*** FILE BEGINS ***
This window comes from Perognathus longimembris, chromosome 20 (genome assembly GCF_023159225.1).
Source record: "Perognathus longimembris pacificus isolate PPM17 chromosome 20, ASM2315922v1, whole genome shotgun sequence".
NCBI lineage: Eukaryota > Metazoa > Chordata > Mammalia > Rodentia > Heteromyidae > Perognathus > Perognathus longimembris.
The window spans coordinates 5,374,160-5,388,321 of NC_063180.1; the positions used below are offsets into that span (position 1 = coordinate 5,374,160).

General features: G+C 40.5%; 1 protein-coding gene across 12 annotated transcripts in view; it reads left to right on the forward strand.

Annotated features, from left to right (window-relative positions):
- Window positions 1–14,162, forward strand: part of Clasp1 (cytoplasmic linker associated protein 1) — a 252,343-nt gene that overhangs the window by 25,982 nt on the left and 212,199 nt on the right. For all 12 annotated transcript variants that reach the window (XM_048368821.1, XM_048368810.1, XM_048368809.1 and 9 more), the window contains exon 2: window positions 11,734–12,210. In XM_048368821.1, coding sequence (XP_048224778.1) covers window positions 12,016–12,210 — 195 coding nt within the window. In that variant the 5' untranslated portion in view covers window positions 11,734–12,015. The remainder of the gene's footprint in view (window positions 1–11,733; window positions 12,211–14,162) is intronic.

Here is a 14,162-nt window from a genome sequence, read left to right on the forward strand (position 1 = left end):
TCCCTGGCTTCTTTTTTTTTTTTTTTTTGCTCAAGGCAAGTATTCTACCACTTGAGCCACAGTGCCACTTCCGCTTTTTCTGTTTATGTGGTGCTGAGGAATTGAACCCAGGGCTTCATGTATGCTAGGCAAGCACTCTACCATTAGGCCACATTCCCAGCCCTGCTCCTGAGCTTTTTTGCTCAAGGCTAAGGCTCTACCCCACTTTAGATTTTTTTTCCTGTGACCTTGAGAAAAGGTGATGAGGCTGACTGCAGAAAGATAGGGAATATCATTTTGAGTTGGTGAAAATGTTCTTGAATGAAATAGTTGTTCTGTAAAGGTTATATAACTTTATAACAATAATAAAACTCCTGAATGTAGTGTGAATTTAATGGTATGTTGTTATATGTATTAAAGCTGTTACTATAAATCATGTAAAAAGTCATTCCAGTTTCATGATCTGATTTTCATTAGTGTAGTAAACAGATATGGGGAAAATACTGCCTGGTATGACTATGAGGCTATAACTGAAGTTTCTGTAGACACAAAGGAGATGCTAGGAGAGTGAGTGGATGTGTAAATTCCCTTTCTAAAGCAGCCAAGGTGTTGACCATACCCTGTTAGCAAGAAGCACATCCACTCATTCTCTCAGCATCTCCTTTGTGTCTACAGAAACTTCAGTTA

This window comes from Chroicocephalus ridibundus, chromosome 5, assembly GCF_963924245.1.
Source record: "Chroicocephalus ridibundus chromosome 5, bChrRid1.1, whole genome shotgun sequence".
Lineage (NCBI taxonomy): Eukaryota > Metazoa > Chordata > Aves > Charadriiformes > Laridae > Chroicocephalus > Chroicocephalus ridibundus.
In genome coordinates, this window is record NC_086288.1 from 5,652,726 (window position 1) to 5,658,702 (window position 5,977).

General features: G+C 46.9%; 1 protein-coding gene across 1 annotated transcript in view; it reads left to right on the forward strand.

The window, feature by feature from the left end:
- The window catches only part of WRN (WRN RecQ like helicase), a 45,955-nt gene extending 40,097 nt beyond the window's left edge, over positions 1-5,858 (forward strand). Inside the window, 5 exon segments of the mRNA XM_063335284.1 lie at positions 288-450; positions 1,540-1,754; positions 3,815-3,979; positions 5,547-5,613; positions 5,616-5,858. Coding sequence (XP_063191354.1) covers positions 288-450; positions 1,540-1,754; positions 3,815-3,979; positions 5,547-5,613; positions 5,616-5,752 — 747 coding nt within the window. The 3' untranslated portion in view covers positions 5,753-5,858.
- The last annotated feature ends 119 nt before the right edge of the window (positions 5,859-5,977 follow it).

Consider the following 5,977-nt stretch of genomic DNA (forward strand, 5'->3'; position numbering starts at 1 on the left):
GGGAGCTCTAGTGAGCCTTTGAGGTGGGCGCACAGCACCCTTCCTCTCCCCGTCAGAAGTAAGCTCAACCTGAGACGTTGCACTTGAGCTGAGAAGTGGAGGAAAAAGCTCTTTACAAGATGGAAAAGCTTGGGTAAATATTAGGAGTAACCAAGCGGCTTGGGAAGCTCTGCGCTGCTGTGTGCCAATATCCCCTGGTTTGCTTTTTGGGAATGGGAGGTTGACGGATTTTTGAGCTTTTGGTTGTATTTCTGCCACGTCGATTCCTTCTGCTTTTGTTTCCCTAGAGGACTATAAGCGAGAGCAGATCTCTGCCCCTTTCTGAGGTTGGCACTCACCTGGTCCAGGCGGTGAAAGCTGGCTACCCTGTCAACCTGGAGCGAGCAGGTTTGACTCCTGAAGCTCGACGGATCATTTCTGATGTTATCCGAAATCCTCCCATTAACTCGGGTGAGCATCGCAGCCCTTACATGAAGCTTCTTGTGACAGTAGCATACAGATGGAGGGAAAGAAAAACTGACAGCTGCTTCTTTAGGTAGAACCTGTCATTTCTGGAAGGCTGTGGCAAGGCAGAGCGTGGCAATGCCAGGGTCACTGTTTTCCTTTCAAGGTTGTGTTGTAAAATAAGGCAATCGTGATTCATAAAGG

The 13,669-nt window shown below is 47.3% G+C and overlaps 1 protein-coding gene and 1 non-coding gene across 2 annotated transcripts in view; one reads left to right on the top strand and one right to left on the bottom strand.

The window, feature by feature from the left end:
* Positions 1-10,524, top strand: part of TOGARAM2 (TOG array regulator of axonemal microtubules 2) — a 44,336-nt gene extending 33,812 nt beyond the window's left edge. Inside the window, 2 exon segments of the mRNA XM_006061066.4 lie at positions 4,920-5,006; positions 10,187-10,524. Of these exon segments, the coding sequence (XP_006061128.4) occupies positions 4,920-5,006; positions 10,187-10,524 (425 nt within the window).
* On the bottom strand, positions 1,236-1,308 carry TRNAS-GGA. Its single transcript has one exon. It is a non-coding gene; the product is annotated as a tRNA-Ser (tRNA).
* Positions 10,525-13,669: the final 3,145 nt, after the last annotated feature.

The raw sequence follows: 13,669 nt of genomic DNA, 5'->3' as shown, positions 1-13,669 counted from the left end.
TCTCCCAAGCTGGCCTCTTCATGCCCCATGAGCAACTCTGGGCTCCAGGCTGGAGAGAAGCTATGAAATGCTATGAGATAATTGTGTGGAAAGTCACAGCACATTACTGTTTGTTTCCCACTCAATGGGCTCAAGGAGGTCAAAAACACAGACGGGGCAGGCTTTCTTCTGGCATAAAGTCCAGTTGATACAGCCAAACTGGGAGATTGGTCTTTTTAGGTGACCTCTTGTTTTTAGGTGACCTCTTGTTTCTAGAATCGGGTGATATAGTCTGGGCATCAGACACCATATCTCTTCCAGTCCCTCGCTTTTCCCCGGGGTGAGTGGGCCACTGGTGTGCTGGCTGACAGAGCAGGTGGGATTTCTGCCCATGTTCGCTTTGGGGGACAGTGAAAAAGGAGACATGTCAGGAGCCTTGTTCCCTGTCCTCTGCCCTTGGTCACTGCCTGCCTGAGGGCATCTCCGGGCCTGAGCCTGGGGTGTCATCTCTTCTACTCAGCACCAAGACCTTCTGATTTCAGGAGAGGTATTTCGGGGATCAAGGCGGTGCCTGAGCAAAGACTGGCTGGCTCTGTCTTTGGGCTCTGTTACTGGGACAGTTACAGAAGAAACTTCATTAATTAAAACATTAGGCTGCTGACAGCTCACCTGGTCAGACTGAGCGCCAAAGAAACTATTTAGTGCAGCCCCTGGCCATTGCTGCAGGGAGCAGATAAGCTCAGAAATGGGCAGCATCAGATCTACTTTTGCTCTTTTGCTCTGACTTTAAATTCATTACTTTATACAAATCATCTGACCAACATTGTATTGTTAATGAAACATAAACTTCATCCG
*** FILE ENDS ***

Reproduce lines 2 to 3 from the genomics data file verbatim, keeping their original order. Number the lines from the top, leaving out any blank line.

Source record: "Perognathus longimembris pacificus isolate PPM17 chromosome 20, ASM2315922v1, whole genome shotgun sequence".
NCBI lineage: Eukaryota > Metazoa > Chordata > Mammalia > Rodentia > Heteromyidae > Perognathus > Perognathus longimembris.